- Policy & Research
- About KHI
July 30, 2007
(Petty, a Topeka resident, is a former Democratic member of the Kansas Senate, where she was involved in various health issues. During her time in the Senate she served on a long-term care task force and also was ranking minority member on the Ways ' Means Committee.)
"Sicko" may be Michael Moore"s most controversial movie. Sicko also may be his most compelling, not because of answers it provides, but because of the questions it poses.
It is also compelling because of its cast of characters: the newspaper editor, who"s like our next door neighbor and files for bankruptcy because of a cancer crisis; the EMT who volunteers for the 9/11 rescue for weeks and now, with lung disease, has no insurance; the mother who sees her child die after one hospital refuses care, insisting she go to another. The stories could be the stories of our friends any day of the week.
The characters also include politicians: Nixon, Hillary, Bush and Kennedy. There is no forgiveness for the myopia of leaders of any party. There is Tom Benn, a member of the British Parliament, talking about the joy of democracy and England responding to health needs beginning in 1948 by building hospitals and health care services. And there is the Canadian politician, Tommy Douglas, who is described by an admiring and conservative countryman as single handedly changing the face of the Canadian health care system beginning with his own province of Saskatchewan. Douglas was called "the Father of Canadian Health Care". In the current cacophony of politics, the example of one person of principle making a difference is encouraging.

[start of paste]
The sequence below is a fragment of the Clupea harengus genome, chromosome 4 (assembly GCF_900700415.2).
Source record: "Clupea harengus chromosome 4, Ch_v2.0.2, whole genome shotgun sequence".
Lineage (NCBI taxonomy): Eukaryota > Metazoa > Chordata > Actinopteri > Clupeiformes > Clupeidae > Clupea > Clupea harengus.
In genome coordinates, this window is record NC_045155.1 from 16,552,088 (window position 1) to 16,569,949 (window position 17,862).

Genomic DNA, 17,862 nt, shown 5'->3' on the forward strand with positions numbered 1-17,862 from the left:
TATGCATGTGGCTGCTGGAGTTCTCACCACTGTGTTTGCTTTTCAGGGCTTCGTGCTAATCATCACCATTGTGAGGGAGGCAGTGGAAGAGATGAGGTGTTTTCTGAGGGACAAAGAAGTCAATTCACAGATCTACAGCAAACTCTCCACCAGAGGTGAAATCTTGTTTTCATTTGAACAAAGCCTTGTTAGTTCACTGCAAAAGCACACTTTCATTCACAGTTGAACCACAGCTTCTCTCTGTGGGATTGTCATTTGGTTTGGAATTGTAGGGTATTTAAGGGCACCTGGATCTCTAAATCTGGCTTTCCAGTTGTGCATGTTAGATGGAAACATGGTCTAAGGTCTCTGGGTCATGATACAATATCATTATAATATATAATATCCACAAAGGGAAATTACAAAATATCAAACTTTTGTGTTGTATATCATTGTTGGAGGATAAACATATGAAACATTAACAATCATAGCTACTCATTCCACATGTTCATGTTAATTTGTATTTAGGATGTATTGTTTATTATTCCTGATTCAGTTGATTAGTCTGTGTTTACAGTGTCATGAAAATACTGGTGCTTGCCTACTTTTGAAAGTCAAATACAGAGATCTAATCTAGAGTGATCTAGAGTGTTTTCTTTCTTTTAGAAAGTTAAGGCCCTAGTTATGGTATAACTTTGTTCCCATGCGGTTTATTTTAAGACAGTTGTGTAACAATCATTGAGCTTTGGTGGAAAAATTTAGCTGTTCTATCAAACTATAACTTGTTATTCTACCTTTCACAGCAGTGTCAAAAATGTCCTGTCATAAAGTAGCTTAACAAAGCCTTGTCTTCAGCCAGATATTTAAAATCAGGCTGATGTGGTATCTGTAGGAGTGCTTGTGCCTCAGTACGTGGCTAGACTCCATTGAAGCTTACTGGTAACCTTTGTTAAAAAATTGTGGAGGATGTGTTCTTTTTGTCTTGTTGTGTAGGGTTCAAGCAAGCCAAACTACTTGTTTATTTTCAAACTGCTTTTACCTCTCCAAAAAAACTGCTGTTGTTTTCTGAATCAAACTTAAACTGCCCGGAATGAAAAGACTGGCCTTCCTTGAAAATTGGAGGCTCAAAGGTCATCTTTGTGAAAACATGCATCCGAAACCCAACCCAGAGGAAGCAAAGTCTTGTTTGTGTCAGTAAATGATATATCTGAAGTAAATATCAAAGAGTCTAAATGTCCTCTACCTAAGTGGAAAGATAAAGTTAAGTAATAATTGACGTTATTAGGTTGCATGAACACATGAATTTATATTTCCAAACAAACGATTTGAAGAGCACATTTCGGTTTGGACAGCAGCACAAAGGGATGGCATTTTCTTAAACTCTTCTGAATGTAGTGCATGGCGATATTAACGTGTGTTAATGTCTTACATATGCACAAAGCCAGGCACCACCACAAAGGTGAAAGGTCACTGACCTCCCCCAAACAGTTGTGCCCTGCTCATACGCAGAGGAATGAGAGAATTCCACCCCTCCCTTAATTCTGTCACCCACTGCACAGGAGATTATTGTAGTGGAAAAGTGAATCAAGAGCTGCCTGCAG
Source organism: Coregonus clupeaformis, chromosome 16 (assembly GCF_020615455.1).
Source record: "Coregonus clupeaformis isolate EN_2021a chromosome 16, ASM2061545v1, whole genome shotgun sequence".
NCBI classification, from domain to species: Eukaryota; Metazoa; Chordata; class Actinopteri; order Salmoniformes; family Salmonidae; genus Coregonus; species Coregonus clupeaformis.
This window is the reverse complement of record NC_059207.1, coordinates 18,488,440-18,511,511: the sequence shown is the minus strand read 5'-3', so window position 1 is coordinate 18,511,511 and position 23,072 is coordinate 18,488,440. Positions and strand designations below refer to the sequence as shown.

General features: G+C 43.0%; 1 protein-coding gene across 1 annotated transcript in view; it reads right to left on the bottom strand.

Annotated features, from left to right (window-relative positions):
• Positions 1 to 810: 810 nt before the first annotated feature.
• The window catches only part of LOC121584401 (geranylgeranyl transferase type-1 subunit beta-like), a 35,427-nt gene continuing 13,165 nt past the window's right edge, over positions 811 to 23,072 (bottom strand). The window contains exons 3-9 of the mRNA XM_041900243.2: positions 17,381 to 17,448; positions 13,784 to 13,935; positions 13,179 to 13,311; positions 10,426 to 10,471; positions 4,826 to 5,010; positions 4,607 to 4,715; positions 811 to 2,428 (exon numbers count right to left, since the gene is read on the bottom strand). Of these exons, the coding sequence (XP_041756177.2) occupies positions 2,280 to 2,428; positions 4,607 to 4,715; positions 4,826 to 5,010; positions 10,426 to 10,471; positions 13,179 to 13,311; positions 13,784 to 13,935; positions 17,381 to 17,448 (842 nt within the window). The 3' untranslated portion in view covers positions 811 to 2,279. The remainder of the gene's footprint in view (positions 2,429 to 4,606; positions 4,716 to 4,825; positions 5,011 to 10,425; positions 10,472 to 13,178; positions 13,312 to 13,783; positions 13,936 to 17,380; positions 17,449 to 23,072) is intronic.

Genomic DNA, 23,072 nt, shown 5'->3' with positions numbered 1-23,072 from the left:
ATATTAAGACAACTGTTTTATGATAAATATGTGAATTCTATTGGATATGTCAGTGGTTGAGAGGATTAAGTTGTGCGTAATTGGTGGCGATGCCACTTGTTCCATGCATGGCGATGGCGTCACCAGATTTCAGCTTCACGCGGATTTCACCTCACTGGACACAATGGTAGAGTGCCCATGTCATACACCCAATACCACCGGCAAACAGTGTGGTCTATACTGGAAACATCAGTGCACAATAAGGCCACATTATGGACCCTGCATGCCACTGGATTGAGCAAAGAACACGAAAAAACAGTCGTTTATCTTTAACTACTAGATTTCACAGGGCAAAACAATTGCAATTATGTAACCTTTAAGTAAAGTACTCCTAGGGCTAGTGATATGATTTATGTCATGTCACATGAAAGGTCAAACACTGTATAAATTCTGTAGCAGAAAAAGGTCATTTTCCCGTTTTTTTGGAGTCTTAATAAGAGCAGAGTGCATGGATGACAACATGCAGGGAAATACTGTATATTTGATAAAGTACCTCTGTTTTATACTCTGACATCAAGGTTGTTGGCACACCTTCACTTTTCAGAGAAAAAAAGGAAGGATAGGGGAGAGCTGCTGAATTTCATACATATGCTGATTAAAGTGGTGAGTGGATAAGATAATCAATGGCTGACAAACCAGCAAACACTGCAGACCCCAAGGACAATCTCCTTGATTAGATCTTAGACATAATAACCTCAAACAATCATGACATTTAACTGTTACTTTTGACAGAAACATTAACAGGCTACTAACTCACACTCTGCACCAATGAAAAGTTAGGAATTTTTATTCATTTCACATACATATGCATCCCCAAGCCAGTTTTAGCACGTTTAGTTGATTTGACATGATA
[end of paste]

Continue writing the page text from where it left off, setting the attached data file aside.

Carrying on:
The stories are also compelling. It is predictable with all polemicists of either extreme that anecdotes with high contrast are used to make the point. Moore takes the EMT volunteer from the Twin Towers to Guantanamo Bay, where America is holding suspected terrorists from 9/11, because that is where there is state of the art health care for free. Moore interviews an American mom who received a four-day hospital observation for her child without cost because she lives in France and compares it to the American experience. Moore includes the confession of a physician made to Congress about her choice to be the good corporate doctor for an insurance company by denying a procedure to a man that cost him his life. A Cuban pharmacist supplies an American with an inhaler which costs $120 in America and 5 cents in Cuba. And Moore talks with a British doctor, employed by the National Health Service, who lives in a million dollar home, drives an Audi and makes $200,000 who states that he doesn"t have to check with an insurance company or finance department to provide the best care for any patient that comes to him.
The movie includes the key parties which can be part of solving the American health care problem, though people interviewed from other countries are skeptical that the USA can do it. There are ideas from Canada, Britain and France and from Americans who are living in those countries. Their ideas may not be our solutions, but we could learn from them since, among western, developed countries, our health-care statistics are less impressive.
The movie"s key question is, "Who are we?" As a country which raised barns and children with our neighbors, when did we become a nation of 'me' rather than "we"? The movie"s questions are "Who have we become and what we can do about it"? It also asks, "How fast can we solve this problem?" because it could affect me before we put the answers in place.